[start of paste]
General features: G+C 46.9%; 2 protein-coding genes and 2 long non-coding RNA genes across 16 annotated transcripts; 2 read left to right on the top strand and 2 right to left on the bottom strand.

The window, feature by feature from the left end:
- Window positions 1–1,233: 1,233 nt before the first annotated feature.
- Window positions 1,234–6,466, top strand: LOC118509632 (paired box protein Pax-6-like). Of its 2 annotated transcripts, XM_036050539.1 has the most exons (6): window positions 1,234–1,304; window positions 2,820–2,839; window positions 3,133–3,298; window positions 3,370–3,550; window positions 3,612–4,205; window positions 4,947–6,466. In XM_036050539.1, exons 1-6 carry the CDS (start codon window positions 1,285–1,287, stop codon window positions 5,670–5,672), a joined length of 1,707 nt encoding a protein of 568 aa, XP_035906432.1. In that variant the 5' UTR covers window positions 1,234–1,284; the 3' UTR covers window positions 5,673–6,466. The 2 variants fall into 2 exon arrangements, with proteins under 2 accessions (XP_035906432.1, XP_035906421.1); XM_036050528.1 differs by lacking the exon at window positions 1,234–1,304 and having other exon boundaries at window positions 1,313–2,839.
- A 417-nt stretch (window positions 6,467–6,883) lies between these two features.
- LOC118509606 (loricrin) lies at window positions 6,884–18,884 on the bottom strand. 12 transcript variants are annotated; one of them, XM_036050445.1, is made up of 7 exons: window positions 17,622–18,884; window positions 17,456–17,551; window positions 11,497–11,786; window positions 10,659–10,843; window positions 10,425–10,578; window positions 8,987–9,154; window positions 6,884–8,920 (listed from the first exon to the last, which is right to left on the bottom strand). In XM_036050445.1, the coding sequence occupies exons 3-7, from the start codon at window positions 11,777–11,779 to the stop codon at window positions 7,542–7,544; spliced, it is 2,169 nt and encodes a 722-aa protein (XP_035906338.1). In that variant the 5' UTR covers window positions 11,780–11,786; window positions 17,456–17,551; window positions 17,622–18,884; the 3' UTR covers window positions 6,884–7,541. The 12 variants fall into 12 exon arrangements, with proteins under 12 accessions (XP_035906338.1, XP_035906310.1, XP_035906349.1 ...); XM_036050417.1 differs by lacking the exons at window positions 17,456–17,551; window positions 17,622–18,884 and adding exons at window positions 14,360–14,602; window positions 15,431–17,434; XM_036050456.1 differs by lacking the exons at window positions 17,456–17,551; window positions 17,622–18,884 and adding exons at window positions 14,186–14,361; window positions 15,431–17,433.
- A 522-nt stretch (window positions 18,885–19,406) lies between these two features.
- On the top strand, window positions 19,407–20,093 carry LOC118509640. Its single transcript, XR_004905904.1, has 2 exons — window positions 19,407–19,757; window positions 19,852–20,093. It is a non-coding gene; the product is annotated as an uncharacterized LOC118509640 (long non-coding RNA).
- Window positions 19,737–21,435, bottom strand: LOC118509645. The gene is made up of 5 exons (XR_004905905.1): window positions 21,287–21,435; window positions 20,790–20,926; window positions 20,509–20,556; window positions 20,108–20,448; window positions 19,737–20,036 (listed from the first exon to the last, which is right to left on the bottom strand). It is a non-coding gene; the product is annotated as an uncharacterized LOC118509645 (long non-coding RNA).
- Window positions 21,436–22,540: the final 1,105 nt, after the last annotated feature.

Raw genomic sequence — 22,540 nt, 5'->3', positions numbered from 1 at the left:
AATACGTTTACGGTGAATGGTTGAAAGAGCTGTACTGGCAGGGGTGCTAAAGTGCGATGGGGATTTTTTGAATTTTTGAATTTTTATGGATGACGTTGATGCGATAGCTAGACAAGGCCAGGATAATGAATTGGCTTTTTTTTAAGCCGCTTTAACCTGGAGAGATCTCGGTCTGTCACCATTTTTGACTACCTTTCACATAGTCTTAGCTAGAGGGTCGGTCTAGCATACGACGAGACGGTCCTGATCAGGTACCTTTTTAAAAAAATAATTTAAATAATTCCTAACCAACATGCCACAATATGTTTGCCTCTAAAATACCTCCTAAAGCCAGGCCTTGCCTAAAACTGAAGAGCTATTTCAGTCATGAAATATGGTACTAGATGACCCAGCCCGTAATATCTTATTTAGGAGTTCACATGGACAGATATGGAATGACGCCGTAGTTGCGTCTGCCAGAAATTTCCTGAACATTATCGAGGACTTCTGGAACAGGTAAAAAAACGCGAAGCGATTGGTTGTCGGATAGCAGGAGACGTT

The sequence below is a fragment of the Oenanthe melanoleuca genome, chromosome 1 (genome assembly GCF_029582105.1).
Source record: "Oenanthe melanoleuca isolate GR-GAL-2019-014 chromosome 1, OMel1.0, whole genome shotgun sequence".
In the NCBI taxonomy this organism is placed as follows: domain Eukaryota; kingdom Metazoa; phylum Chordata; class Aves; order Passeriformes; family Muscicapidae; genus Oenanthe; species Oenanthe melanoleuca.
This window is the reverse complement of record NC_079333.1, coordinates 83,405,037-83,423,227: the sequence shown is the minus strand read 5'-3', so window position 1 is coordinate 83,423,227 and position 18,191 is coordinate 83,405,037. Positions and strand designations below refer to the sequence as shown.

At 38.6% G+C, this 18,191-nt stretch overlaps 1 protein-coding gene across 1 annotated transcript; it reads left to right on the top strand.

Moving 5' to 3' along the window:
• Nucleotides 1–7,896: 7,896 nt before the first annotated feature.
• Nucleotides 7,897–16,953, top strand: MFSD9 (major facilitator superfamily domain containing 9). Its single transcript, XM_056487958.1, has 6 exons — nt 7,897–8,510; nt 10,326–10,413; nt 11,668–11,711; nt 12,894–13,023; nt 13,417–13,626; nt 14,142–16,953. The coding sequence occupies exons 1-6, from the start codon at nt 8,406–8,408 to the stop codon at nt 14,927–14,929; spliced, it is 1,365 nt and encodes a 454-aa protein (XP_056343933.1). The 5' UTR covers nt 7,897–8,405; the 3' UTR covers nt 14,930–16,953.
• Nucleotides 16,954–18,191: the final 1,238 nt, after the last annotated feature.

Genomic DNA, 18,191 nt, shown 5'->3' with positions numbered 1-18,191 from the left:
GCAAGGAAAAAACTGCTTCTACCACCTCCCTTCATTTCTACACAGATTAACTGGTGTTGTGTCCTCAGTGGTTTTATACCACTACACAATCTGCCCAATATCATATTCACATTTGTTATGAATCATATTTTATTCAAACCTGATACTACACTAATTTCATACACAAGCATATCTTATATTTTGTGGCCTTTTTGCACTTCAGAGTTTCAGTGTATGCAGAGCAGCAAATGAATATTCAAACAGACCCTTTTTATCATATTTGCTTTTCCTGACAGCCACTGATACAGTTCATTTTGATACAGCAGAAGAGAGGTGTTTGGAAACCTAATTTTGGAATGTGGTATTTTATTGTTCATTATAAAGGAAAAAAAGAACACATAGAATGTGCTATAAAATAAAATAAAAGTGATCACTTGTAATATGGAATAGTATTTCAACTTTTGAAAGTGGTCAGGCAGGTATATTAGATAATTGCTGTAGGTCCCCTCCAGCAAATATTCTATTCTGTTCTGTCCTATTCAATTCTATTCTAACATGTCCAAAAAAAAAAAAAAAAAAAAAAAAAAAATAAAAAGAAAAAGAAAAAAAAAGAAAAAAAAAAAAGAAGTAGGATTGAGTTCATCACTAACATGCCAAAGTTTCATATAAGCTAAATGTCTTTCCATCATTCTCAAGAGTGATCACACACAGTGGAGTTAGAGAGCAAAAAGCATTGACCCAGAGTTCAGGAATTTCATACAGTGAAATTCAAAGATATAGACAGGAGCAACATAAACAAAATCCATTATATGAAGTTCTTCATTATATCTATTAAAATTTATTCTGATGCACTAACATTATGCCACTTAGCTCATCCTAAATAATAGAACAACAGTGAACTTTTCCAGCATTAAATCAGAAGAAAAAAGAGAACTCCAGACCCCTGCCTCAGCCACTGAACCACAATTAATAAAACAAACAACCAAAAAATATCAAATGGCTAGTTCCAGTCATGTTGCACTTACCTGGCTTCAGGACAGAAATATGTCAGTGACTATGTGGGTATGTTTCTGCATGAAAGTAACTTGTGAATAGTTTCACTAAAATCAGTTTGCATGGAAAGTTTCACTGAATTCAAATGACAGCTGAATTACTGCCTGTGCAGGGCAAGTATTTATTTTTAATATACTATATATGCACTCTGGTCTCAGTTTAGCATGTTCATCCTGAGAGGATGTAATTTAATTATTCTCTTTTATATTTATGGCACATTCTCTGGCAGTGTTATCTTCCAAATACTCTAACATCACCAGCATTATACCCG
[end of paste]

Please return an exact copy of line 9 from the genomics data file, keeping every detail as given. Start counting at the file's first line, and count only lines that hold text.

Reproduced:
- Window positions 19,737–21,435, bottom strand: LOC118509645. The gene is made up of 5 exons (XR_004905905.1): window positions 21,287–21,435; window positions 20,790–20,926; window positions 20,509–20,556; window positions 20,108–20,448; window positions 19,737–20,036 (listed from the first exon to the last, which is right to left on the bottom strand). It is a non-coding gene; the product is annotated as an uncharacterized LOC118509645 (long non-coding RNA).